BONN, GERMANY —
Germany on Tuesday pledged $125 million to boost the work of an international insurance partnership that aims to cover 400 million more poor and vulnerable people against disaster risks by 2020.
That goal was first set in 2015 by the G7 group of wealthy nations, but the effort has now been expanded to bring in other partners, including the World Bank and an alliance of about 50 countries vulnerable to climate threats, including small island states like Fiji, which is presiding over the talks in Bonn.
In July, Britain contributed 30 million pounds ($39.4 million) to establish a Center for Global Disaster Protection.
Fiji's prime minister, Frank Bainimarama, said that when powerful Cyclone Winston hit his nation last year, wiping out 30 percent of its economy, tens of thousands of homes were damaged or destroyed, and many households were uninsured.
"People protected by their wealth have no idea of the heartbreak of the poor and most vulnerable when they lose their homes and livelihoods in climate-related disasters," he told an event to launch the partnership.
Fiji needs new forms of finance to develop while also reducing the risks of weather extremes and rising seas to tourism, forests, fisheries and agriculture, as well as to infrastructure, much of which is exposed on the coast, he said.
The InsuResilience Global Partnership will develop and roll out innovative finance and insurance solutions for individual countries tailored to the needs and challenges of their poor people in particular, it said.
Those will include sovereign risk pools like the Caribbean Catastrophe Risk Insurance Facility (CCRIF), which has paid out $62 million to 10 Caribbean countries since hurricanes Irma and Maria brought destruction to the island states in September.
Using the additional funds announced Tuesday on the sidelines of the U.N. climate talks in Bonn, the global partnership will also aim to expand schemes such as the NWK Agri-Services cotton company in Zambia, which offers weather and life insurance to small contract farmers and is already backed by InsuResilience.
In 2015, some 52,000 farmers bought insurance, of whom more than 23,000 received payments after a major drought in 2016.
Allen Chastanet, prime minister of St. Lucia, said the CCRIF had proved to be "an amazing asset," enabling quick access to funds after a disaster. But it was just as important to provide money to help Caribbean nations adapt to climate change to help prevent catastrophic losses, he said.
"Insurance is not dealing with the overall solution. It is dealing with the symptom, not the actual cause," he said.
Aid agencies working in developing countries to reduce the risks of disasters said the partnership must also look at ways to help vulnerable communities prepare better for climate threats, besides providing insurance.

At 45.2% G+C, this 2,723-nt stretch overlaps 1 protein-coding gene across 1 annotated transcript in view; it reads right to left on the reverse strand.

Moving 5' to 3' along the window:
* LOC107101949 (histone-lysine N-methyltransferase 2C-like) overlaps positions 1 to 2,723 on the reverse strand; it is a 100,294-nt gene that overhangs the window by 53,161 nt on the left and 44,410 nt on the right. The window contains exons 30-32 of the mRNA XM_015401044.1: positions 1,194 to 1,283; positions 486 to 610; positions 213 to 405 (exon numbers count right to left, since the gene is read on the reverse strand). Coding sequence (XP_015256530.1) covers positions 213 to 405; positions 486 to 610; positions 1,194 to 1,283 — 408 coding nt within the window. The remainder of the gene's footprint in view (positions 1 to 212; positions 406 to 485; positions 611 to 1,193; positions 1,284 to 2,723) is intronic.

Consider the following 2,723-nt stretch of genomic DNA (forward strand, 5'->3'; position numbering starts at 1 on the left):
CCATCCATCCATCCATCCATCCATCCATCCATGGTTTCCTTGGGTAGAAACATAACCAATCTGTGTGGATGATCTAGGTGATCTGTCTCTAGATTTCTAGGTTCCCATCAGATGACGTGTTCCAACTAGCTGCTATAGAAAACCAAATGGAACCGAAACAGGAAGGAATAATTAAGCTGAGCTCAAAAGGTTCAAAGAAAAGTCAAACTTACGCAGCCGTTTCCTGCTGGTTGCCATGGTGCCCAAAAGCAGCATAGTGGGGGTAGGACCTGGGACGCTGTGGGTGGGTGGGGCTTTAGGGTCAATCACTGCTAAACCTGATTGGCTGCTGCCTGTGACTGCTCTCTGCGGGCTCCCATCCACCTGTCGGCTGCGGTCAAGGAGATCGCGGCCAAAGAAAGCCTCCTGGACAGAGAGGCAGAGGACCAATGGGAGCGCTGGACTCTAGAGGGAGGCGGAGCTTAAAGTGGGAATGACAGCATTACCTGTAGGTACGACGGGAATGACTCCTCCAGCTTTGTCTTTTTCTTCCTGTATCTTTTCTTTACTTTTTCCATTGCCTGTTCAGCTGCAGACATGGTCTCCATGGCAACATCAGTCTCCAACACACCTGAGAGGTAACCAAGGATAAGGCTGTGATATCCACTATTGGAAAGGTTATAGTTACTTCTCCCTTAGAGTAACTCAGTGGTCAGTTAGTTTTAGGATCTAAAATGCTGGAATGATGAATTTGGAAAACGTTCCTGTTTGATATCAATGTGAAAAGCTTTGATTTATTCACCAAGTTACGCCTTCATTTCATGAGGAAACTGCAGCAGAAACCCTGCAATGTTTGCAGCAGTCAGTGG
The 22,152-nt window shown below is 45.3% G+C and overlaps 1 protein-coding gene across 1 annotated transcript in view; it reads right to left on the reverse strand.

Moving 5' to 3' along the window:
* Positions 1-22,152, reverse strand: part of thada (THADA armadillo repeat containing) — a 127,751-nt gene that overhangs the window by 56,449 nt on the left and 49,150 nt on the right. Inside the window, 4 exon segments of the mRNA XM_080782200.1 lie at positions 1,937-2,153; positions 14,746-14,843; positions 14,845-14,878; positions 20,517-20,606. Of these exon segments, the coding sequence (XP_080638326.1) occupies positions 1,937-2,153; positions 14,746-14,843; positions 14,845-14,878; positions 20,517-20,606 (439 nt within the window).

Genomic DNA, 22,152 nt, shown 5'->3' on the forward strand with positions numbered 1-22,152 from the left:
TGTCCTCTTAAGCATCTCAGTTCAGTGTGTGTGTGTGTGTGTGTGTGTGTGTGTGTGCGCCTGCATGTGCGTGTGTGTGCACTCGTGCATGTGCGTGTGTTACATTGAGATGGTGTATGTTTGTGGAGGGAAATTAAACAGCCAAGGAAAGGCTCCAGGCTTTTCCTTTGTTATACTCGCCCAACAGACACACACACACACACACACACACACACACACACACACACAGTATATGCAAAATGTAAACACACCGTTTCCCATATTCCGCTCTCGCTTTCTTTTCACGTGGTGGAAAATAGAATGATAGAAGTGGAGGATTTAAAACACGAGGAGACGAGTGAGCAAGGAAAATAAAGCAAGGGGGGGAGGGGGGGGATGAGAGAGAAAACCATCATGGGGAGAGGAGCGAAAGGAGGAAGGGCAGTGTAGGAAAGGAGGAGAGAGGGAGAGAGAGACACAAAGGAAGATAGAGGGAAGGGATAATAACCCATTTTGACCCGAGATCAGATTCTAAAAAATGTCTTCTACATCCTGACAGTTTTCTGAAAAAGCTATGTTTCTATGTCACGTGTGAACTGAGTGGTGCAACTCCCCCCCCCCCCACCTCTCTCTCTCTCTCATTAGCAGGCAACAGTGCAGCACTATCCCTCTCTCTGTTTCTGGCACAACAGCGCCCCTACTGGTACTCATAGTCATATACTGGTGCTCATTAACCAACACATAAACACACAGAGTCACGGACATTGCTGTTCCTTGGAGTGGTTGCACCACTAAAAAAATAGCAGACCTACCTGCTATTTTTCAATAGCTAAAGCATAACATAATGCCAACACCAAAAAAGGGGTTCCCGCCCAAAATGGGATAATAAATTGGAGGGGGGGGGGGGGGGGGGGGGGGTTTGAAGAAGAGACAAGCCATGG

"Insurance doesn't actually reduce risk, and it could be unaffordable for the communities it's meant to cover," said Tracy Carty, head of Oxfam's delegation at the Bonn conference.
"No other choice"
Ibrahim Thiaw, deputy executive director of UN Environment, said the expansion of insurance could help bring down its costs, as has happened in Africa with mobile phones, which are now almost everywhere.
"Insurance is booming around climate. It will grow because people have no other choice. They need that buffer to protect themselves," he told a separate discussion.
The group of climate-vulnerable countries working with InsuResilience, including Bangladesh, Ethiopia and Costa Rica, are also working on their own schemes, such as the planned Sustainable Insurance and Takaful Facility, which is based on the principles of Islamic finance.
It aims to close the gaps in insurance protection and disaster risk reduction for its member states' 1 billion people, only 14 percent of whom have access to some form of risk cover.
Members would contribute to a fund that pays out when a disaster hits, as well as supporting adaptation and green projects, said Sara Jane Ahmed of the Institute for Climate and Sustainable Cities. The facility aims to start work next year.
This week, the U.N. climate change secretariat also launched an online platform under the Paris climate agreement that will use artificial intelligence to connect countries seeking innovative insurance solutions with the expertise they need.
U.N. Climate Chief Patricia Espinosa said the new efforts would bring together those working to prevent climate disasters and help allay damage across the international community.
"Failing to plan for climate impacts is a huge risk," she said, noting how Hurricane Irma had recently left Barbuda uninhabited for the first time in 300 years while persistent drought is displacing people in Africa's Sahel region, contributing to the migration crisis in Europe.
"It is in our best collective interest to build resilient societies," she added.